I, accompanied by my family, landed at Vancouver International Airport on Wednesday, June 17, 2015 at around 1 pm. When we reached the passport control area, we notified the helper lady that we are new immigrants. She saw that I was with family, so she bypassed me to the front of the queue for passport control. When I reached the counter I again informed the officer that I was a new immigrant. He checked all our passports and other documents, and sent us to an area for the new immigrants. There a lady checked all our documents again and gave us a number. We were then asked to wait until our number was called. We were hoping that our number would be called soon and we will be on our way, but it took more than an hour. Once the number was called it was fairly quick after that. We got the signed documents back and we were out of the new immigrants area and into the baggage claim.

One smart thing we did before entering the immigration area was that we hired a porter and gave him all our baggage tags. By the time we were done with immigration, the porter was waiting with our luggage. Next stop was customs. We were ready with our “goods accompanied” and “goods to follow” lists. However, the customs officer was only interested in “goods to follow” list. She didn’t bother to look at “goods accompanied” list or pictures of jewellery that we had prepared. She stamped on the list and we were out of the airport. The porter helped us load the luggage on a taxi and we were on our way to our first apartment in Vancouver.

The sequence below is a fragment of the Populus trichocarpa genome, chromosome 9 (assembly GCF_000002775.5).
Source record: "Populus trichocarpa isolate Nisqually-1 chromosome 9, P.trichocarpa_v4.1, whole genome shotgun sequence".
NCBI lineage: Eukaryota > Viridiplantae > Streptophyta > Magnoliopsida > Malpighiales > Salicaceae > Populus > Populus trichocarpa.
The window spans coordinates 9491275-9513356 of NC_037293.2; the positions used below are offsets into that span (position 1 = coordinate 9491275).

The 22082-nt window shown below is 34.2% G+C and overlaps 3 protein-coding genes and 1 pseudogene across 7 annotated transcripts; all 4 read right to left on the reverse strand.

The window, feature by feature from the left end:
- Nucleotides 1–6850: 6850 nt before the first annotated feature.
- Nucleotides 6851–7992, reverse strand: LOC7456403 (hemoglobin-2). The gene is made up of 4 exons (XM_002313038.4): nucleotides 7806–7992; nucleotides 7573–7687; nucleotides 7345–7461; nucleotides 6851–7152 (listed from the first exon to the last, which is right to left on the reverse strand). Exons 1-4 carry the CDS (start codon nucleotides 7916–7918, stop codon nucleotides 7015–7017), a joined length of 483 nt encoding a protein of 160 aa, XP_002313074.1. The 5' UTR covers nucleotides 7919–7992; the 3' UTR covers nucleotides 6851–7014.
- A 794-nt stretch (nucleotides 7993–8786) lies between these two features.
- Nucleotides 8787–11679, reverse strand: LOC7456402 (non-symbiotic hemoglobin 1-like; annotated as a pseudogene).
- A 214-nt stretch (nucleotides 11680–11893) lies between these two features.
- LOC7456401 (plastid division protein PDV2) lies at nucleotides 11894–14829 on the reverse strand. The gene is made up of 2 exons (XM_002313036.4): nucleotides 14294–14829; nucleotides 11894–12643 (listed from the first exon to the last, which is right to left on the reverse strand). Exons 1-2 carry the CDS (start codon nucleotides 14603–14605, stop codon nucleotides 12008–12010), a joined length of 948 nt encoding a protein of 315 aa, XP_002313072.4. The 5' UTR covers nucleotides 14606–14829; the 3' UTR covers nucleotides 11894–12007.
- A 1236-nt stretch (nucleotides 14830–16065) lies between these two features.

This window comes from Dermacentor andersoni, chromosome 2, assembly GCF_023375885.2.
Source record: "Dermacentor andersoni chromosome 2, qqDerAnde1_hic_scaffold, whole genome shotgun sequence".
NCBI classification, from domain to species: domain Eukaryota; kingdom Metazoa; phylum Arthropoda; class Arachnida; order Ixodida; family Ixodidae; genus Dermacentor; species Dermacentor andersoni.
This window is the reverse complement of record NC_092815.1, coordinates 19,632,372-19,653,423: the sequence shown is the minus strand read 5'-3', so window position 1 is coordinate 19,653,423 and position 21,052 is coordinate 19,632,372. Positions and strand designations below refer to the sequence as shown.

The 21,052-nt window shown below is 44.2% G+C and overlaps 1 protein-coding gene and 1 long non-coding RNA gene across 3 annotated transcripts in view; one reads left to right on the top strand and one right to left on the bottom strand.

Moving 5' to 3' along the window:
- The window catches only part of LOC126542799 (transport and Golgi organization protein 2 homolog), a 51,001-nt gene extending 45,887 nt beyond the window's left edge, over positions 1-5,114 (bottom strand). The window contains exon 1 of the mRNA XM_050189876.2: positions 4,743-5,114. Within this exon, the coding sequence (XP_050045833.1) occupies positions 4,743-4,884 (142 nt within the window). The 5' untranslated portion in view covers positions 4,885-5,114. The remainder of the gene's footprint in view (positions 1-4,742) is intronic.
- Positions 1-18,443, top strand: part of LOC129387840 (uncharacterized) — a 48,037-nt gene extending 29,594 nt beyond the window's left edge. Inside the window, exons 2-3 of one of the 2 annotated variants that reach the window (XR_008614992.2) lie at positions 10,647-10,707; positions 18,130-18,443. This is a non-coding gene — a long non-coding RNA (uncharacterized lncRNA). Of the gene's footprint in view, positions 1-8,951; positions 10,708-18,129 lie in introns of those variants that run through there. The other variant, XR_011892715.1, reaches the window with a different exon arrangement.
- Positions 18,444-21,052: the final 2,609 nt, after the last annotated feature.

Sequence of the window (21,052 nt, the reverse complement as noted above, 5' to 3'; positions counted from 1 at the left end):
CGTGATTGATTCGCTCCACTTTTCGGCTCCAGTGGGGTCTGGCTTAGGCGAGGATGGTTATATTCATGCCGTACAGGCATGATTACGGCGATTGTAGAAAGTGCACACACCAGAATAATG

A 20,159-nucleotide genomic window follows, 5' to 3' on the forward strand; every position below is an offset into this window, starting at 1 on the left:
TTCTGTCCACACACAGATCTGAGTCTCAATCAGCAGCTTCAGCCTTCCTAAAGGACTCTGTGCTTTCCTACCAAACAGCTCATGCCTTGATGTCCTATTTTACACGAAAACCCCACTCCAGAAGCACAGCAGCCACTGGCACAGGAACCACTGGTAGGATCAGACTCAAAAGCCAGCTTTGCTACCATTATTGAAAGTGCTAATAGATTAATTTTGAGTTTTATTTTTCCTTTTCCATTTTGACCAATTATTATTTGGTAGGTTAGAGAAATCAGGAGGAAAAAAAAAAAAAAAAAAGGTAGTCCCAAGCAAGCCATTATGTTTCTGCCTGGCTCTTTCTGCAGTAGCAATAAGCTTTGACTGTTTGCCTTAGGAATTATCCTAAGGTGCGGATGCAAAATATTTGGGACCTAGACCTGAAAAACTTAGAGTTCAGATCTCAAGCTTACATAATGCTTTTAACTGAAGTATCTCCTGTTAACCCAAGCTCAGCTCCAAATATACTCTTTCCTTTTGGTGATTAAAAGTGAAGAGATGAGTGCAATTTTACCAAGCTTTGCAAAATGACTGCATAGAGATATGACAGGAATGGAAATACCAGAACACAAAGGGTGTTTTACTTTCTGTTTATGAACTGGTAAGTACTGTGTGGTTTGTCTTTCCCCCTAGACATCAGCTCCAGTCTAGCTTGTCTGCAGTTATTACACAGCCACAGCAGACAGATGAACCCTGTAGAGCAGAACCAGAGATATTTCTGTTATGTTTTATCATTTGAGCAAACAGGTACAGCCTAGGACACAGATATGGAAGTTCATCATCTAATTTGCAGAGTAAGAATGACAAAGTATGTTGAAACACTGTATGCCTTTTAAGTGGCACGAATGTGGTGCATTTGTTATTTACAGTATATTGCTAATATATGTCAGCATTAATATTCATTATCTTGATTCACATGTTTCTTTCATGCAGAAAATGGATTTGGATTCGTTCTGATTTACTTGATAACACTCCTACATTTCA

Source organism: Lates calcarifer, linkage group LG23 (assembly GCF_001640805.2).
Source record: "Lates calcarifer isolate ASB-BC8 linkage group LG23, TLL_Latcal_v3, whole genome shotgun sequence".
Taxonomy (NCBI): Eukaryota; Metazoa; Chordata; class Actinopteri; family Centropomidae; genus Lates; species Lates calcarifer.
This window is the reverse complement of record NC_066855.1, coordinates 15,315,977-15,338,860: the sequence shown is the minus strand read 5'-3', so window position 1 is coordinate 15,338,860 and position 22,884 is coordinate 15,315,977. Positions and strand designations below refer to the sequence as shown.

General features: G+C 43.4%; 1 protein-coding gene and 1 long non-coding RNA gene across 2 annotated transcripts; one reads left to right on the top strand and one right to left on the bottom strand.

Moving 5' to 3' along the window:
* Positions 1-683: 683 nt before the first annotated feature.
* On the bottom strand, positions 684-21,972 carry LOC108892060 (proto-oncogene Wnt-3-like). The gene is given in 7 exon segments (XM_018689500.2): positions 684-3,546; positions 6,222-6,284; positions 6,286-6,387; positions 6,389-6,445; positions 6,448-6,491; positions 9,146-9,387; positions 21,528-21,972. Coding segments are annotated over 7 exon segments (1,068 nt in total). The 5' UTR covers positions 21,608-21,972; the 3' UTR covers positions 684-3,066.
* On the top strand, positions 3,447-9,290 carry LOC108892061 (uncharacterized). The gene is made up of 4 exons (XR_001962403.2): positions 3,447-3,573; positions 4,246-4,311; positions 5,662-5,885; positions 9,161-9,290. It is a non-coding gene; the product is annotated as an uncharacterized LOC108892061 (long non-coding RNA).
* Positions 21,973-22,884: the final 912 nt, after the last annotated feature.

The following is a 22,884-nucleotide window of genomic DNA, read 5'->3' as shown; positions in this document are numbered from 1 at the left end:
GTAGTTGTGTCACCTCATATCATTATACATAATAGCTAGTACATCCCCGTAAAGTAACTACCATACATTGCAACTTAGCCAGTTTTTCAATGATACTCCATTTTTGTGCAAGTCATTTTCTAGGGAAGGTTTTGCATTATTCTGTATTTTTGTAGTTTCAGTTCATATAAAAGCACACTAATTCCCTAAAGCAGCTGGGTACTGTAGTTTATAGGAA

So there. That was my landing experience in Vancouver. Overall it wasn’t bad except for an hour long wait at the immigration. We had traveled for over 25 hours and we were dead tired, so the wait was killing us. But other than that it was a painless process and we didn’t face any issues.

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3 Awesome Apps for Real Estate Business

The world of house hunters is becoming increasingly digital these days with a reported 1.5 billion smartphones in the world. Anyone who owns a smartphone knows that they come in extremely handy when purchasing property online. A significant number of people have readily embraced e-commerce and prefer buying property through smartphones. Smartphones have allowed people to remain connected to the internet on the go and perform activities such as choosing their ideal property while on the go or from the comfort of their homes. The following apps can help you in choosing your ideal home through your smartphones: